James Webb (historian)

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James Charles Napier Webb (13 January 1946 – 9 May 1980) was a Scottish historian and biographer. He was born in Edinburgh, and was educated at Harrow and Trinity College, Cambridge. He is remembered primarily for his books The Harmonious Circle, The Occult Underground (originally titled Flight from Reason), and The Occult Establishment.

In 1980 his important biography of G. I. Gurdjieff, titled The Harmonious Circle, was published. He spent 8 years researching the book, making contacts with the Gurdjieff community worldwide. The New York Review of Books described Webb's research and knowledge of the subject as "extremely comprehensive",[1] and Mistlberger described the book as "scholarly and occasionally gossipy" with Webb being "unquestionably a sincere researcher" who became "deeply involved in the matter of his subject" while remaining "fundamentally an outsider, an investigative journalist".[2] Tamdgidi wrote that, amongst all the biographers of Gurdjieff, "only Webb claimed to have been independent and outside the circle of Gurdjieff's followers", and in 2004, in Inventors of Gurdjieff, Paul Beekman Taylor described The Harmonious Circle as "the first systematic biographical account by a writer who hadn't known Gurdjieff personally"[3] Webb established that Gurdjieff's writings revealed substantial evidence of familiarity with the languages and cultures of central Asia, but Webb regarded Gurdjieff more as a self-taught innovator than a member of an esoteric Asiatic group, and, although seeing some of its forms having derived from Asia, saw the content of his teachings deriving from western occult traditions.[4]

Webb's theories of Gurdjieff's identity as a Russian foreign agent in Central Asia,[5] and theories on where he actually travelled before 1917, are considered controversial points in The Harmonious Circle.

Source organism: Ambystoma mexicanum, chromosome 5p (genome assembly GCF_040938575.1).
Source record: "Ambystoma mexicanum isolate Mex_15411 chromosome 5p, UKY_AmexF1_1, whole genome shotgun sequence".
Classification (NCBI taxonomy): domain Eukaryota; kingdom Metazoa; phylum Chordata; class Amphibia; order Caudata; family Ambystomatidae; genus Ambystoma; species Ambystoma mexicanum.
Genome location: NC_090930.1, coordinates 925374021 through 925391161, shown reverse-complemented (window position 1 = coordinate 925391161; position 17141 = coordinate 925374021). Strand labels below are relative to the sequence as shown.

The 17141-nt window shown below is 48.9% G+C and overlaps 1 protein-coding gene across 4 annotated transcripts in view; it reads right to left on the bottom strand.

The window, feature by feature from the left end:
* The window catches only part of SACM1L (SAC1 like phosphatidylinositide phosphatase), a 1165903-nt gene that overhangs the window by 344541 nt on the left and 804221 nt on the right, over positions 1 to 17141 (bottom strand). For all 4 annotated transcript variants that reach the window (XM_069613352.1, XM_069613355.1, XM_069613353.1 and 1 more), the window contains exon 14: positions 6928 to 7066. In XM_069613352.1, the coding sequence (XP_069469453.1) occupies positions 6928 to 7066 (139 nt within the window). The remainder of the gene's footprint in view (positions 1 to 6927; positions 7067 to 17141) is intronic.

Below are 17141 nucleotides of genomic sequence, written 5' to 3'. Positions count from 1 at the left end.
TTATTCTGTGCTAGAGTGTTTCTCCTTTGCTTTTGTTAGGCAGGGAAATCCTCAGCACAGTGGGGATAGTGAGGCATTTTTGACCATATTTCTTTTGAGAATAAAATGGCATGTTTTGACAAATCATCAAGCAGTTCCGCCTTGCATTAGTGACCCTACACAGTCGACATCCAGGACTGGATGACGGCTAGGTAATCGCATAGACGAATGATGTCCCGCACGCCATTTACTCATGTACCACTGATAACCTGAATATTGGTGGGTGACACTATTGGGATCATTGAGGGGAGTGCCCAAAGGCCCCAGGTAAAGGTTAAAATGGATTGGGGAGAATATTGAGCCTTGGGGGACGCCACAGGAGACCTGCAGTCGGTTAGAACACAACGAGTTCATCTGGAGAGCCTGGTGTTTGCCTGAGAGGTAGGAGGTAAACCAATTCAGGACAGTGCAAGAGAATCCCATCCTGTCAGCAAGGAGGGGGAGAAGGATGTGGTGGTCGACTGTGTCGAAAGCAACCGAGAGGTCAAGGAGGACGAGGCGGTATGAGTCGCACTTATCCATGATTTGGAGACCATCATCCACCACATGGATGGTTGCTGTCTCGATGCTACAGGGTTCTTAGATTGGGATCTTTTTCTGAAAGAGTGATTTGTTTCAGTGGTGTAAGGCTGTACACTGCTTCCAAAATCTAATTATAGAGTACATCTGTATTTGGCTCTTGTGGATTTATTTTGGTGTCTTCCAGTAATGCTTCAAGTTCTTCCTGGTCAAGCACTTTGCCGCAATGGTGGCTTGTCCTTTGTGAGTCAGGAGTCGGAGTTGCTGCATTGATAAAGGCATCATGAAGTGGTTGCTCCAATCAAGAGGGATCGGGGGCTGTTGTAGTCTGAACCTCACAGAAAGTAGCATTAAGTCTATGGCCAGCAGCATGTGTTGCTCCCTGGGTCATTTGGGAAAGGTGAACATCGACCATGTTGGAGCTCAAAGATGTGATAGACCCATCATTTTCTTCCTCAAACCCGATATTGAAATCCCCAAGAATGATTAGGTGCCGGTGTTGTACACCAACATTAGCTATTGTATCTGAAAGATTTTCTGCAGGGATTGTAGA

Webb's work challenges theories of secularism, theories of decline in organised religion and spirituality.[citation needed] Webb argued that the 19th and 20th centuries had also been marked by a revolt against the Enlightenment, and that the rise of irrationalism was much more marked than the rise of rationalism, especially before, during and after the First World War and the Second World War. Webb traced the influence of occult and mystical groups and writers on literature, philosophy and politics.

Webb was generally ignored in his lifetime, but with the increasing rise of New Age spirituality in later years, his work now seems increasingly prescient. After increasing mental health difficulties, Webb committed suicide in 1980.

Nicholas Goodrick-Clarke has lauded him as a serious researcher of occultism: "By focusing on functional significance of occultism in political irrationalism, Webb rescued the study of Nazi occultism for the history of ideas."[6]

His major works The Occult Underground and The Occult Establishment were translated into German and published in 2009 and 2008 respectively.

Trinity College established the "James Webb Prize for the History of Ideas" in his memory.[7][8]

Selected works[edit]

  • Flight from Reason (1971) MacDonald & Co., London ISBN 0-356-03634-0
  • The Occult Establishment: The Dawn of the New Age and The Occult Establishment (1976) Open Court Publishing. ISBN 0-87548-434-4
  • The Harmonious Circle: The Lives and Work of G. I. Gurdjieff, P.D. Ouspensky, and Their Followers (1980) Putnam Publishing. ISBN 0-399-11465-3
  • Das Zeitalter des Irrationalen: Politik, Kultur und Okkultismus im 20. Jahrhundert – German translation of The Occult Establishment (2008) Marix Verlag. ISBN 978-3865391520

Further reading[edit]

John Robert Colombo, Colin Wilson, Joyce Collin-Smith: The Occult Webb: An Appreciation of the life and Work of James Webb, (1999) Colombo & Company. ISBN 1-896308-56-2


  1. ^ Rosemary Dinnage, "The Great Mystifier", The New York Review of Books, 23 October 1980. [1]
  2. ^ P. T. Mistlberger, "The Three Dangerous Magi: Osho, Gurdjieff, Crowley", 2010, pages 327 & 397.
  3. ^ Mohammad H. Tamdgidi, "Gurdjieff and Hypnosis: A Hermeneutic Study", Palgrave Macmillan, 2009. Pages 15 & 17.
  4. ^ K. Paul Johnson, "Initiates of Theosophical Masters", State University of New York Press, 1995, p140.
  5. ^ Gary Lachman, "Politics and the Occult: The Left, the Right, and the Radically Unseen", 2008, Quest Books, pp124-125. ISBN 978-0835608572
  6. ^ Nicholas Goodrick-Clarke, The Occult Roots of Nazism: The Ariosophists of Austria and Germany 1890–1935, originally published in 1985 by the Aquarian Press in Wellingborough, England
  7. ^ Gary Lachman, "The Damned: the strange death of James Webb" Archived 22 July 2010 at the Wayback Machine
  8. ^ Trinity College, History Subject Notes Archived 7 October 2014 at the Wayback Machine

External links[edit]